0
 

Author Comment

by:zoltan082098
ID: 11875290
I mean "I cannot see such pushad...popad brackets when disassembling compiled delphi code in CPU window" that Delphi itself never saves the registers by pushad before calling a procedure, that is, you won't see pushad/popad pairs bracketing a procedure in a compiled delphy binary UNLESS you place them in asm...end explicitly.

BTW please trust me regarding the speed increasing in my assembler routines, they are called about several million times during the data processing. I only want to avoid the following solutions:

  asm
    ... // some assembly code here
  end;
  nestedfunction1($1234)
  asm
    ... // continuing the assembly code
  end;

Since I can better use following:

  asm
    ...
    mov eax, $1234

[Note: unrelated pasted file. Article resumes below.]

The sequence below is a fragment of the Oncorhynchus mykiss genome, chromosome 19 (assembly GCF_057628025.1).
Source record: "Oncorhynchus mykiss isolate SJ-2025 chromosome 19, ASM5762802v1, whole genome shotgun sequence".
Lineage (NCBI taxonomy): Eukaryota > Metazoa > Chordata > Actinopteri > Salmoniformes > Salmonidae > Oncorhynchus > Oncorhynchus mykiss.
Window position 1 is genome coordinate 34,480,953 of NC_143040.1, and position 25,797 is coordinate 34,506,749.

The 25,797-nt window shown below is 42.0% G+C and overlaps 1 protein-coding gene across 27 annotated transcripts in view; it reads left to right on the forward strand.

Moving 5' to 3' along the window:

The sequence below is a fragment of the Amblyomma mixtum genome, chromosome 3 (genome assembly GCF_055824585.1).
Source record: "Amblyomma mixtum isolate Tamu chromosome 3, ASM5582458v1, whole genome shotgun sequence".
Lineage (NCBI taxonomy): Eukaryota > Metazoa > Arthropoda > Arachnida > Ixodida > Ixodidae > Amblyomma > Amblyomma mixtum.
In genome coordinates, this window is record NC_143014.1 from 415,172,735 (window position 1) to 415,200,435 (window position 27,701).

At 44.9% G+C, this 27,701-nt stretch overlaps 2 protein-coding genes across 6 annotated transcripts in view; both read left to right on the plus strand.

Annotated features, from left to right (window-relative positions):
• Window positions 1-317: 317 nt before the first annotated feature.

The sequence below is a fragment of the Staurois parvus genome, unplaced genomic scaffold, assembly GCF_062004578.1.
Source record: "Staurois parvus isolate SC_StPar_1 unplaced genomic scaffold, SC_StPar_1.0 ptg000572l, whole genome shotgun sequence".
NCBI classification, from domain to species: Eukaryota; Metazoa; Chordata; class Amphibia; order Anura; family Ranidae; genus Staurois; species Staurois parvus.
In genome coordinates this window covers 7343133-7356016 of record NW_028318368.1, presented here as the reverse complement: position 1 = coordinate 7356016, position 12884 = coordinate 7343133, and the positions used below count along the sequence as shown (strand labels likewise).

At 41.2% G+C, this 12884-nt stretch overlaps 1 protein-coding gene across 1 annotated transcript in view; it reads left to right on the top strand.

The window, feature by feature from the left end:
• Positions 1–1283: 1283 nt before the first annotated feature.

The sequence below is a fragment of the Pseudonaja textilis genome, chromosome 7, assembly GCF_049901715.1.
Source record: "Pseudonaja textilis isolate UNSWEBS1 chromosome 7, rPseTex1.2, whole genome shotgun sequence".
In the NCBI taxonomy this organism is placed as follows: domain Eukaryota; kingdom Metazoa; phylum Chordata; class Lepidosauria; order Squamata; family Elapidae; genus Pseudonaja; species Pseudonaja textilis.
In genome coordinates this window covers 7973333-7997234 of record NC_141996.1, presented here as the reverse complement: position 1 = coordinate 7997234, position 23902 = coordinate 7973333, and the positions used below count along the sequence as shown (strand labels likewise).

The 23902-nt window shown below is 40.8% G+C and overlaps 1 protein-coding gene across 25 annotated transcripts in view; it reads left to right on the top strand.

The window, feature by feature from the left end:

call nestedfunction1
    ....
  end;

The only problem regarding this solution is:
Do I have to take care about saving and restoring all the registers before and after calling nestedfunction1? If not, which are the registers to save in this situation?

Regards,
ZOltan
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LVL 17

Expert Comment

by:Wim ten Brink
ID: 11881041
pushad/popad would be faster in my opinion than just pushing/popping specific registers.

You must make sure EDI, ESI, ESP, EBP, and EBX don't change after calling the procedure from your ASM code but I don't think a Delphi procedure will change them. This rule would apply to ALL procedures in Delphi, not just assembler procedures. Furthermore, you must preserve those registers that you need to remember for yourself. Thus if you store some pointer in EAX, you need to push/pop it before/after calling the procedure. All other registers are those you don't need and Delphi doesn't care about them.

If a register doesn't contain any valuable info then why store it? Whatever function is calling your assembler routine, it cannot assume all registers stay unchanged. Only EDI, ESI, ESP, EBP, and EBX must be kept. All others are not important. (Unless you're returning a value, of course. Then some registers are pointing to this data.)